Gadgets with longer lifespans, upgradeable modular components, clean and green production technologies, and extended support by manufacturers from design and creation down to take-back and disposal, are not only more desirable, but would greatly benefit nature and society.
This was the overarching message in the technology fair, dubbed “#AnoiTech?!: Advocating Sustainable Mobile Technology”, which was held today by Greenpeace Philippines, together with partner organisations, at Bonifacio High Street in Taguig City.
Taking audiences through the lifecycle of mobile phones, the event demonstrated the true environmental and social costs of current industry practices and the prevailing mobile phone culture, which are currently dominated by planned obsolescence and no manufacturer responsibility in terms of clean manufacturing or disposal of e-wastes.
These are skewed against both end-users and the environment, thus the call for sustainable technology solutions from the industry and government to redefine innovation by using renewable energy, ensuring workers’ safety and gadget repairability, and by using closed-loop and toxic-free designs, production lines and product cycles.
“This fair comes at a perfect time when people are already set on Christmas shopping, including purchasing new phones or gadgets. We believe that Filipinos need to rethink the way they regard their mobile gadgets by looking at factors such as repairability and if they’re designed to last,” said Abigail Aguilar, Detox Campaigner of Greenpeace Philippines.
Calling attention to possibilities for real change in the information, communication and technology (ICT) sector, or what Greenpeace refers to as #TrueInnovation, the fair focused on ways our favorite mobile equipment, such as smartphones, tablets and laptops, are designed, made and used, including how existing technology already allows for clean production, longer end-of-life, and options for take-back, repair and recycling of gadgets and their components.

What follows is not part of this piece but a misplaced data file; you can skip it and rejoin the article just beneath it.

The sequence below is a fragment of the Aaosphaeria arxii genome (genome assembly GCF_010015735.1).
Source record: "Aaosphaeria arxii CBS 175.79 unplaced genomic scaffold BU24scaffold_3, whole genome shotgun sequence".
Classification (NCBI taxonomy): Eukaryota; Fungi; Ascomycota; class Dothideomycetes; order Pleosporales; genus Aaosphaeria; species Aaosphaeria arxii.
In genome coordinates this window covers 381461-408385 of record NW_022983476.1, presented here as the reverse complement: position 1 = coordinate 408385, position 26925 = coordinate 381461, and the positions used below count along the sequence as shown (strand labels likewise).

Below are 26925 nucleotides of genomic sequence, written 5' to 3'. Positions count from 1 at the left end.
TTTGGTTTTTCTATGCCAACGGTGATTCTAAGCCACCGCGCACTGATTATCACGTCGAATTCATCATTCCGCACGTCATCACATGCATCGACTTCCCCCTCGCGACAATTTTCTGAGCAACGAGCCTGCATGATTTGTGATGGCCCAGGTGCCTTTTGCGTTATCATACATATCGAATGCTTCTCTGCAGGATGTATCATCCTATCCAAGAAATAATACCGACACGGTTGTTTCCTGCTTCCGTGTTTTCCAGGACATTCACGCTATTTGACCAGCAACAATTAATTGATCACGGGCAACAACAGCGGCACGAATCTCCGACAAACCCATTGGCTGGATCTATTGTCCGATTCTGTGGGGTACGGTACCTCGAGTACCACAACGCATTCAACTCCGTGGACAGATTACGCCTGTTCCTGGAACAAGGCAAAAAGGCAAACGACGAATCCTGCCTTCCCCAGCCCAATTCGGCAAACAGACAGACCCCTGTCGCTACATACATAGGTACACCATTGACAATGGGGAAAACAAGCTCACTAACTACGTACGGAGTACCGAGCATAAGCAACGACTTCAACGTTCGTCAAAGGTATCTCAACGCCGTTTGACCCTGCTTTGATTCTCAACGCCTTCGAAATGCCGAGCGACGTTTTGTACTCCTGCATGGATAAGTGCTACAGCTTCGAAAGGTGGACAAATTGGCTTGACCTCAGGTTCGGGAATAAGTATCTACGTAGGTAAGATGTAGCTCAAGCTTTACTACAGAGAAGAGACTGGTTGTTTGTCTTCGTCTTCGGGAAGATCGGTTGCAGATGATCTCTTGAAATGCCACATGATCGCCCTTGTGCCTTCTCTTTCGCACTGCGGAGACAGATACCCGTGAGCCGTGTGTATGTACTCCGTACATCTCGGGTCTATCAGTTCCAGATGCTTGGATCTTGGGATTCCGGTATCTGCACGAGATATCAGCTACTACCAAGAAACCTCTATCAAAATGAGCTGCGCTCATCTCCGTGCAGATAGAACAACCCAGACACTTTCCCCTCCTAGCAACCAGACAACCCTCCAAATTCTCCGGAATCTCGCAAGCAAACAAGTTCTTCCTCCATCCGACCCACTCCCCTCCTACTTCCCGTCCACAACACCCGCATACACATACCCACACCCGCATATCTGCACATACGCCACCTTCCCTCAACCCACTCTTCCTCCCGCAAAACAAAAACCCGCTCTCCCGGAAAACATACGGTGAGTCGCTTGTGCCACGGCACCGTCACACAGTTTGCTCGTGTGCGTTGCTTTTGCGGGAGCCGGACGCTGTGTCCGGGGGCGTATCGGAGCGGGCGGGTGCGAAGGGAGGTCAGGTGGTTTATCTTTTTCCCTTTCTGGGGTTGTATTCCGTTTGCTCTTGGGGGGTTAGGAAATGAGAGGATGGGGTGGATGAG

The fair, hosted by DJ Nadine Jacinto of RJFM 100, also featured e-waste art created by celebrated artists Tomas Leonor and Baguio-based junk artist Rommel Pidazo. The artwork was made from broken and unusable small electronics such as mobile phones and other gadgets collected from the public. Meds Marfil of True Faith also serenaded attendees and lent his name to the cause of raising awareness on the gravity and magnitude of the country’s e-waste problem.
“The Philippines is one of the countries that is at the tail end of the supply chain of electronic waste, receiving tonnes of end-of-life electronics from richer countries. Aside from these, we also generate volumes of e-waste domestically, which we do not have the capacity to manage. It is high time that this issue is addressed by the government and the industries by considering the informal waste sector in the whole equation,” Aguilar added.
A United Nations University report in 2014 showed that up to 3 million metric tons (Mt) of e-waste is generated from small IT products, such as mobile phones and personal computers. In the Philippines, we generated 127,000 kiloton of e-wastes, or 1.3 kg per person . However, the Philippines is yet to have a national policy on dealing with electronic wastes and currently does not have any policy requiring industries to take-back, recycle or manage wastes from their products reaching end-of-life.
Greenpeace partnered with various non-profit organisations, like-minded groups and artists, such as Ban Toxics, Ecowaste Coalition, Foundation for Media Alternatives, Medecins du Monde, Philippine Misereor Partnership Inc., and UP Circuit’s The E-Waste Project to start engaging the electronics sector. This is the first time that like-minded groups working on the various issues around electronics have come together to address the sector.
The groups will carry on with discussions and devise longer-term plans to address issues surrounding the electronics sector – from design and manufacturing to end-of life – including issues faced by the informal waste sector. They will start engaging with the government, communities and the industry, including legislation that will address e-waste, giving recognition to the role of the informal waste workers and requiring industries to enforce a take-back mechanism for the end-of-life of all its products.
Notes to the Editor:
 United Nations University study on e-waste can be found here.